Then there is Netflix, which requires several steps to install on the Solar. You need to install the Nebula Manager app, which then allows you to download the mobile version of the Netflix app. To watch Netflix after installing it, you need to go to the Manager app and then to Netflix. Which, even after all those steps, feels exceptionally soft. Since it’s the mobile version, it also means it’s not designed to work with a traditional remote, so you need to use the Nebula Connect app on your phone to navigate.

These problems spoil the goodness of the built-in Android TV to some extent, but as I said a simple solution is to connect an external streamer.


Geoffrey Morrison / HDOT

Image quality comparison

The Mars II Pro and the PH30N are both direct competitors of the Solar. To compare the three I ended up using a mix of internal apps, external streaming sticks and a 1×4 Monoprice distribution amplifier due to the different resolutions of the projectors and the fact that the Solar accepts 4K (and for some frustrating reason that has become the default when connected to the Monoprice). I saw it all on a 102 inch screen with 1.0 gain.

The most noticeable difference was the light output. The Mars II Pro was arguably the brightest, followed by the Solar and the LG. Brightness isn’t the only important factor in a projector’s image quality, but it’s a huge part. Not only does it determine how compelling the overall image is, it also determines the size of an image you can create that is still watchable. This is one of the reasons I liked the Mars II Pro – it’s very bright for its size and price. The Solar’s image looks dim in comparison, and the LG’s is the weakest of the three.


Geoffrey Morrison / HDOT

Contrast ratio is poor across the board compared to something like the BenQ HT2050, but that’s normal. No cheap projector has a good contrast ratio. The Solar is technically better than the Mars II here, at 407: 1 versus 354: 1, but it’s too close to even see side-by-side and is just outside the range of normal measurement error. This low contrast ratio is fine on the Mars II, as it’s relatively bright, but on Solar it means the image is flat. Not completely faded, but it doesn’t impress either. The LG is even lower, but again, it’s all in the same field.

With the added distraction of his unbeatable soap opera effect, I put the LG aside and focused on the two Ankers.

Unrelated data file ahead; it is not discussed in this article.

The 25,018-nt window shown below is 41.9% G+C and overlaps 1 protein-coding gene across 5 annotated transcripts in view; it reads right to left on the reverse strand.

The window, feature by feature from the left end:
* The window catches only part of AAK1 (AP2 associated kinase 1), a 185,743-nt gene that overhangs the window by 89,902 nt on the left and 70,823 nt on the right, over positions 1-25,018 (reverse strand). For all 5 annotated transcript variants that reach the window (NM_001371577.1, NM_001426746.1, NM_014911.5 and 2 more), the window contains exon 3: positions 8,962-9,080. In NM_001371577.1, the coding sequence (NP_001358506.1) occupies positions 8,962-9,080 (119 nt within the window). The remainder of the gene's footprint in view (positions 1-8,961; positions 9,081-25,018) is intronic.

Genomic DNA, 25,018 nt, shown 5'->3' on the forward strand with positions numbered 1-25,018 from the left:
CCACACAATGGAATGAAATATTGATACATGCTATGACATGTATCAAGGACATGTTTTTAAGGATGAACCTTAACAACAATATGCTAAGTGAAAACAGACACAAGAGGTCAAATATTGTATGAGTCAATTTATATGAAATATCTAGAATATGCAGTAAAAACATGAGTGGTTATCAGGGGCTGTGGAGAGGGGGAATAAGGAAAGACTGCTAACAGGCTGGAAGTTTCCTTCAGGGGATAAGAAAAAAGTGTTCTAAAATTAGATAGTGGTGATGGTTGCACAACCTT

Fan noise on the Solar is much quieter than the Mars II, which is welcome when you’re seated nearby.

While I welcome the move to Android TV via the annoying Aptoide store, there is one obvious problem: HD. With some apps the content you get is SD only. So what’s the point of the Solar’s 1080p resolution? This might be an Android / Google issue, but no matter where the problem is, the result is that the easiest way to get content to the projector means taking a shot in terms of image quality.

Using an external streaming stick, the extra details are evident. After lowering the sharpness control, i.e. set to an extremely high value (as usual, huge amounts of edge enhancement mask the actual details). Now it’s the Mars II Pro’s turn to look soft, devoid of fine detail on things like hair and beard. However, the higher resolution of the Solar, even when configured correctly, is not enough to win over the better brightness of the Mars II Pro.


Geoffrey Morrison / HDOT


The adage is “Two steps forward, one step back”. In this case, it’s more like two steps forward, two slightly smaller ones back. With their huge images, the projectors certainly see a big benefit from higher resolution, so the Solar’s 1080p should be an obvious improvement over the Mars II Pro’s 720p. But with the internal SD apps, that improvement is nullified. Worse still, the lower brightness means its image is far less convincing. The larger battery looks good on paper, but the claimed screen time is roughly the same. The Solar’s speakers are also less powerful.

All this, combined with a higher MSRP, and I’m not sure what Solar has to offer compared to the Mars II Pro. That projector is a little gem and the Solar is left to play catch up.